ROYAL PALM BEACH, Fla. — Students will not be returning to the IDEAL School in Royal Palm Beach this school year. After 28 years, the school has closed. COVID-19 is to blame, but instead of feeling defeated, Wendy Soderman, the mother who dreamed the school into reality, said she's filled with gratitude.
The IDEAL School started as a preschool in Wellington in 1993. Through the years, the school grew to include kindergarten through 8th grade.
"When the laughter is inside and the faces, the curiosity, the professionals who share your vision, that's the magic," said Soderman. "There was a rhythm, a lovely rhythm at IDEAL. The coronavirus pandemic interrupted that rhythm. A hybrid of virtual and in-person learning allowed IDEAL students and teachers to make it through the last school year, but enrollment was dropping," she said.
"I didn't go into this to break the bank, that was never my goal," she continued. "Truly, I wanted it to be for teachers, first responders, people like me who needed a place they could afford that was intimate and rich, rich in quality, so that's what I created. So we were doing well, but not well enough if you encounter a bump, adversity, financial adversity, that you had a lot of reserves," she said. "A lot of my clients, my families are restaurant owners, people making ends meet who were giving up something so their child could attend a private school. People who worked the cruise lines, services that were hurting too. And so when something had to go, often it was the schooling. We noticed the enrollment was going down and down."
Tours of the vibrant school were also off-limits, which made it next to impossible to recruit new teachers and students.
"There's not a lot of buffer. I'm not a billionaire. I don't have a big church behind me. I don't have a system behind me. This was a couple with a dream, a vision and we shared it with professionals and families and it was a simple plan and we hit a bump. A bump that wiped it out," Soderman said.
After nearly 3 decades, the school that Wendy and her husband Kris Soderman built and cherished had to close and the buildings were sold.
" I know and teach my families, that adversity is your greatest gift," said Soderman. "It's going to show you what you're made out of. So this really made me have to look deep and get quiet and what I've come up with is the magic that's created in here, the hugging, the passion, the culture perhaps it was contained and it needs to be shared."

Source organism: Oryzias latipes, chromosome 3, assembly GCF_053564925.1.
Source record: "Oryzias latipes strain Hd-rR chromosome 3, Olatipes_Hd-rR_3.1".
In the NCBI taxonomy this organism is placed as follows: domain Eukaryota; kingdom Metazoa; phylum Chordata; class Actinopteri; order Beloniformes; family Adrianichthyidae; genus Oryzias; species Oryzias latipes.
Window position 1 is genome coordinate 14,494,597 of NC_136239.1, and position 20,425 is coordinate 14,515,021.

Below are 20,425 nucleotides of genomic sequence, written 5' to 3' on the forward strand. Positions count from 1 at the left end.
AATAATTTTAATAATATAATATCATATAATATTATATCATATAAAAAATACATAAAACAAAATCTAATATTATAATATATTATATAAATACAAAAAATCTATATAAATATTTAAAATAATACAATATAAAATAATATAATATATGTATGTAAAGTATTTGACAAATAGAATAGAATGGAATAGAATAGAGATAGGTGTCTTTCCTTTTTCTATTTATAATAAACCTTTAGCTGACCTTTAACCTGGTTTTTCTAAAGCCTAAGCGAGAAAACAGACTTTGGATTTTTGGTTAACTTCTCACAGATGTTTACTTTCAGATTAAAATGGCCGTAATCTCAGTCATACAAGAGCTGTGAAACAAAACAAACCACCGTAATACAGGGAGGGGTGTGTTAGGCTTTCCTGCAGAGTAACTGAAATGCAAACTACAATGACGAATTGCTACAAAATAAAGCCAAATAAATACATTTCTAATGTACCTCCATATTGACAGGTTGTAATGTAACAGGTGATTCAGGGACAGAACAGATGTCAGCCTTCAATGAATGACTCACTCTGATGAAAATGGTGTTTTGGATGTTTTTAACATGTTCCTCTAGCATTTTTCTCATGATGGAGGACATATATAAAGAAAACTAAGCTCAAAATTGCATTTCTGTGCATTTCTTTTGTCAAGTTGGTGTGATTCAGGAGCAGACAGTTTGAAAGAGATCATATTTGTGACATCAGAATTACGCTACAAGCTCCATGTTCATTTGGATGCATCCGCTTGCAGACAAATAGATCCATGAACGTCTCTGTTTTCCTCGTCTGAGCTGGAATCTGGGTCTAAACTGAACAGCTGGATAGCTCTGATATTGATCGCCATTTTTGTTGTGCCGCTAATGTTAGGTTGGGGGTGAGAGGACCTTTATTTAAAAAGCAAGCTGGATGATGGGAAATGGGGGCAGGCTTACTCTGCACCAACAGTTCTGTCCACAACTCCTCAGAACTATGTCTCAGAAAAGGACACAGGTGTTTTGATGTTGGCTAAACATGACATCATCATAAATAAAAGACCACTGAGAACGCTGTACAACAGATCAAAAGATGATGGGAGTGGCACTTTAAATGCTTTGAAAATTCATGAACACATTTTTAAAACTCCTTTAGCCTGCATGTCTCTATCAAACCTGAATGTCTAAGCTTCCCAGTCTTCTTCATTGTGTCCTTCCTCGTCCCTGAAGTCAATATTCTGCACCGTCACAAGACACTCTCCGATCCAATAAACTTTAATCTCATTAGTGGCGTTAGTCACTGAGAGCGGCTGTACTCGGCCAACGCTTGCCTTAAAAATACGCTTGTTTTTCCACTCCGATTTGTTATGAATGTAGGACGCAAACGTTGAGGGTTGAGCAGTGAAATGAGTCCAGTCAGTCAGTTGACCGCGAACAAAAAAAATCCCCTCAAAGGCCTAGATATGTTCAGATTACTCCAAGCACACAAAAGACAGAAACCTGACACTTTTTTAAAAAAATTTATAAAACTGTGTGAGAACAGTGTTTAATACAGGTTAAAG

She put out a challenge to her team, her teachers who were moving on to other schools.
"Let's make sure every child shakes hands, looks people in the eye, smiles. Let's make sure every child loves learning. Let's make sure every child takes risks to make their dream come true. So we've all decided that's what we're going to do now," she added. "We're all taking a piece of this magic that we believed in and we believe in and we're going to go spread it. So every school is gaining because the teachers that worked here for years and years and the children who attended here are now being sprinkled like seeds."
In typical fashion, they celebrated in the final days of Ideal -- Soderman style.
There was music, laughter, fun and memories. It was a celebration of all the lives touched and changed and the legacy that will live on here.
So what will become of the buildings that housed the Ideal preschool, elementary and middle schools?
"So gratefully it will become an early childhood education campus," Soderman said. "So it started as preschool and now it will be a training ground for early childhood education teachers. People will learn to become wonderful teachers. Children will still come here to have a wonderful schooling experience and all is good. It's a full circle."
Soderman said she's filled with gratitude and in awe of all that was accomplished over the last 28 years.
"I don't know how it gets better than this in my life," she added. " I can't say this is a peak because then what? But this was pretty awesome. I'm blessed, very, very blessed. I want people to know teaching is the greatest profession ever in this world. We need teachers to keep inspiring our youth. It isn't corny. Our youth need us to be passionate, to be dreamers, and to show them how to do it."
It's not just students who have stories about the impact that the IDEAL School made in their lives. Grammy-winning singer/songwriter Kenny Loggins had a special connection to the Ideal School.
Take a look back at his visit and performance in the video below.